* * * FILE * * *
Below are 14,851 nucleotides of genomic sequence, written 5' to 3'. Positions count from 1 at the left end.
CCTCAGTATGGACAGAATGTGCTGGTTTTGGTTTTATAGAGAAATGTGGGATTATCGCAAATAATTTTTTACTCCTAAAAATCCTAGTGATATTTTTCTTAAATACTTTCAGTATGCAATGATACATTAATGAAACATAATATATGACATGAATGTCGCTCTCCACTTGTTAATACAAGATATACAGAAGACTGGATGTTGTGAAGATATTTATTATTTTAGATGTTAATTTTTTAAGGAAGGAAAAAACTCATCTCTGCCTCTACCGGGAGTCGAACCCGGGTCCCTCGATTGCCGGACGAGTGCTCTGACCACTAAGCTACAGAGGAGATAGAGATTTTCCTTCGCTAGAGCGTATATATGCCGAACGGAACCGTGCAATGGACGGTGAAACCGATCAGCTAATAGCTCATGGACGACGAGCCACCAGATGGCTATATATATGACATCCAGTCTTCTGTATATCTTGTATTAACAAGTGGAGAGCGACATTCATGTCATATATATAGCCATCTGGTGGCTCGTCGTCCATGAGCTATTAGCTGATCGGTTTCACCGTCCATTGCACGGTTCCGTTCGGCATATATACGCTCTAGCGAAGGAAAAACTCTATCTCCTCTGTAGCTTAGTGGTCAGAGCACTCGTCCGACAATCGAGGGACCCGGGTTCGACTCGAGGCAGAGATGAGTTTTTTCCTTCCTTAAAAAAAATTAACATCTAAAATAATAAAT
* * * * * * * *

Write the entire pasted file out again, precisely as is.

Below are 14,851 nucleotides of genomic sequence, written 5' to 3'. Positions count from 1 at the left end.
CCTCAGTATGGACAGAATGTGCTGGTTTTGGTTTTATAGAGAAATGTGGGATTATCGCAAATAATTTTTTACTCCTAAAAATCCTAGTGATATTTTTCTTAAATACTTTCAGTATGCAATGATACATTAATGAAACATAATATATGACATGAATGTCGCTCTCCACTTGTTAATACAAGATATACAGAAGACTGGATGTTGTGAAGATATTTATTATTTTAGATGTTAATTTTTTAAGGAAGGAAAAAACTCATCTCTGCCTCTACCGGGAGTCGAACCCGGGTCCCTCGATTGCCGGACGAGTGCTCTGACCACTAAGCTACAGAGGAGATAGAGATTTTCCTTCGCTAGAGCGTATATATGCCGAACGGAACCGTGCAATGGACGGTGAAACCGATCAGCTAATAGCTCATGGACGACGAGCCACCAGATGGCTATATATATGACATCCAGTCTTCTGTATATCTTGTATTAACAAGTGGAGAGCGACATTCATGTCATATATATAGCCATCTGGTGGCTCGTCGTCCATGAGCTATTAGCTGATCGGTTTCACCGTCCATTGCACGGTTCCGTTCGGCATATATACGCTCTAGCGAAGGAAAAACTCTATCTCCTCTGTAGCTTAGTGGTCAGAGCACTCGTCCGACAATCGAGGGACCCGGGTTCGACTCGAGGCAGAGATGAGTTTTTTCCTTCCTTAAAAAAAATTAACATCTAAAATAATAAAT